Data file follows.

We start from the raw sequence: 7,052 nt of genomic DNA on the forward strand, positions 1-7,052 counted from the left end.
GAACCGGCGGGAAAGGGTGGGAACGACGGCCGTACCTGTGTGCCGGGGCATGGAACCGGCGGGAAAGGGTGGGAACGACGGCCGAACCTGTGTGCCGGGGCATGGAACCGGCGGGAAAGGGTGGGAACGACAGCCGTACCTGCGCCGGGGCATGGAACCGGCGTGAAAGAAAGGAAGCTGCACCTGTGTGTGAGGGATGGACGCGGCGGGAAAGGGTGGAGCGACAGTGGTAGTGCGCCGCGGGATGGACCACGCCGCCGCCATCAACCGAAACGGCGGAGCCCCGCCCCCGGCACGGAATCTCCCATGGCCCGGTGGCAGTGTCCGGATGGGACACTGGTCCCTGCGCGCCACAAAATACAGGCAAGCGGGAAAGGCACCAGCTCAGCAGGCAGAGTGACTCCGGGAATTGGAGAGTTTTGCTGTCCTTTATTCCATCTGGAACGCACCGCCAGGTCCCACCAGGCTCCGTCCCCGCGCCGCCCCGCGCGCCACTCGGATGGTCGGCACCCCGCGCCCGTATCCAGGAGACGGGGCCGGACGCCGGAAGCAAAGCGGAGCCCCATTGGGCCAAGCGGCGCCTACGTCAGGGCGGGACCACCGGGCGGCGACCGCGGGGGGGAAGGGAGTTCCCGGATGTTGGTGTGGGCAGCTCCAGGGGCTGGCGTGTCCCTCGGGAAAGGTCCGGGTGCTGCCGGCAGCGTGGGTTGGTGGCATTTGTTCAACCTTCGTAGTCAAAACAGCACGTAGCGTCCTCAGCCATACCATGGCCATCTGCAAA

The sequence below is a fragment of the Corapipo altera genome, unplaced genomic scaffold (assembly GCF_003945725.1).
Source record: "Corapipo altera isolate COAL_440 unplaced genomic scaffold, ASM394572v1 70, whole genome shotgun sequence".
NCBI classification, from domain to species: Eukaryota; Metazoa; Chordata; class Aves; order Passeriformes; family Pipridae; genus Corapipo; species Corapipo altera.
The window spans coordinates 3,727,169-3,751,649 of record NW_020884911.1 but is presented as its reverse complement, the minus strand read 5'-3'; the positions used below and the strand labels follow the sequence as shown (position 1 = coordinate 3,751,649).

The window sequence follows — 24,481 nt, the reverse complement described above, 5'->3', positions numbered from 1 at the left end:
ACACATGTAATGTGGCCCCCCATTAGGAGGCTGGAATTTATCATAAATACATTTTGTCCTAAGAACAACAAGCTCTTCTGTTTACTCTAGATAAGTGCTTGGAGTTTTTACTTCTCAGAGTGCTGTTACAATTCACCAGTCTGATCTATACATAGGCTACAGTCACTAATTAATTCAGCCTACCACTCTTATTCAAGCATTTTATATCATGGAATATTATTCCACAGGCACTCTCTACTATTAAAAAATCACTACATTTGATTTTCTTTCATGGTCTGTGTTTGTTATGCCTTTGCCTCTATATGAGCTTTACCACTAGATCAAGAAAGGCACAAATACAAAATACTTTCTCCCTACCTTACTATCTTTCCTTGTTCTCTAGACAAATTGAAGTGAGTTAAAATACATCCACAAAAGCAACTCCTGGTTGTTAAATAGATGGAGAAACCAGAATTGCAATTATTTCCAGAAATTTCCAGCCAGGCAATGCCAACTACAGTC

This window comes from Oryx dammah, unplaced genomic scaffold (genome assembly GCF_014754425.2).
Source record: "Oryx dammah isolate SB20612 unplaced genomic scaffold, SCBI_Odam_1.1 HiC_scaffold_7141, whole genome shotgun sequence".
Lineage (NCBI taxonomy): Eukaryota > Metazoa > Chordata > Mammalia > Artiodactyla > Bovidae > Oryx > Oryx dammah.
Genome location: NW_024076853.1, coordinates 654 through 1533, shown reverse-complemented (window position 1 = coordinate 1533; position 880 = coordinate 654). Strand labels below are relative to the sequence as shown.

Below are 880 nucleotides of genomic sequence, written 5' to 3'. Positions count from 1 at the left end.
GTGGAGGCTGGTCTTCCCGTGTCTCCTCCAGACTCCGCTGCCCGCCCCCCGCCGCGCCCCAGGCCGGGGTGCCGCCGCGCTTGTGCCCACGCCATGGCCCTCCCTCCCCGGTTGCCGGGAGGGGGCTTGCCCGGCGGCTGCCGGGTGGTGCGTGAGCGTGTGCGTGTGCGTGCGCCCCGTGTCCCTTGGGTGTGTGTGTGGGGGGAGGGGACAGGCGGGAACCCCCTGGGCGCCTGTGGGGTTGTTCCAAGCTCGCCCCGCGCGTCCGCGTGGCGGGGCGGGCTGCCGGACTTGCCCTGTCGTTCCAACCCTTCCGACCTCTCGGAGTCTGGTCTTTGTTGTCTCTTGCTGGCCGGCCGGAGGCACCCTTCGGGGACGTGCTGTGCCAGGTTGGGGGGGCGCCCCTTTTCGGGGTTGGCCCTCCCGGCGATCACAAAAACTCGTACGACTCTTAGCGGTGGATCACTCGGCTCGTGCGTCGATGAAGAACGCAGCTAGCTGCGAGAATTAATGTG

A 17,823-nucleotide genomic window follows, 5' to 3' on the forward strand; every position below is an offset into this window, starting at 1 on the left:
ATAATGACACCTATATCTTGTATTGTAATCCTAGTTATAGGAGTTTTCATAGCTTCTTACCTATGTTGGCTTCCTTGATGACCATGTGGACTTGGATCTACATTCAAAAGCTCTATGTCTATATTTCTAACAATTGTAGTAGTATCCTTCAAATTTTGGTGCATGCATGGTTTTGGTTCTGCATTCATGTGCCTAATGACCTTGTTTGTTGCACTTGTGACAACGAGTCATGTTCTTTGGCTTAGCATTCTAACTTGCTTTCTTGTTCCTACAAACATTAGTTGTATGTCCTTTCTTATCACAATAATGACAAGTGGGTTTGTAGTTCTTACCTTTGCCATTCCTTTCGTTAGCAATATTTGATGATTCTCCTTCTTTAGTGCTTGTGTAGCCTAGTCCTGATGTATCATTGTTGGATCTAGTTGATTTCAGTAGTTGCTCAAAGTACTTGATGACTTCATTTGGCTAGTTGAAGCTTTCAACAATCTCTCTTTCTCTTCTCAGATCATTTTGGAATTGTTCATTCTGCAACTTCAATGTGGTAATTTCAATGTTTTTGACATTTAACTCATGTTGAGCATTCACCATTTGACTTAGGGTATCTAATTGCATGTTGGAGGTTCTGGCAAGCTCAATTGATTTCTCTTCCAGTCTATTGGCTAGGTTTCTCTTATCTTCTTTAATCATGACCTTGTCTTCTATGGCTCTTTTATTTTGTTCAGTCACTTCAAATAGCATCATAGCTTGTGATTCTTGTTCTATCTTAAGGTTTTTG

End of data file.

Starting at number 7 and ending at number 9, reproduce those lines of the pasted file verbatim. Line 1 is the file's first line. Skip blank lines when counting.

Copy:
The window sequence follows — 24,481 nt, the reverse complement described above, 5'->3', positions numbered from 1 at the left end:
ACACATGTAATGTGGCCCCCCATTAGGAGGCTGGAATTTATCATAAATACATTTTGTCCTAAGAACAACAAGCTCTTCTGTTTACTCTAGATAAGTGCTTGGAGTTTTTACTTCTCAGAGTGCTGTTACAATTCACCAGTCTGATCTATACATAGGCTACAGTCACTAATTAATTCAGCCTACCACTCTTATTCAAGCATTTTATATCATGGAATATTATTCCACAGGCACTCTCTACTATTAAAAAATCACTACATTTGATTTTCTTTCATGGTCTGTGTTTGTTATGCCTTTGCCTCTATATGAGCTTTACCACTAGATCAAGAAAGGCACAAATACAAAATACTTTCTCCCTACCTTACTATCTTTCCTTGTTCTCTAGACAAATTGAAGTGAGTTAAAATACATCCACAAAAGCAACTCCTGGTTGTTAAATAGATGGAGAAACCAGAATTGCAATTATTTCCAGAAATTTCCAGCCAGGCAATGCCAACTACAGTC

This window comes from Oryx dammah, unplaced genomic scaffold (genome assembly GCF_014754425.2).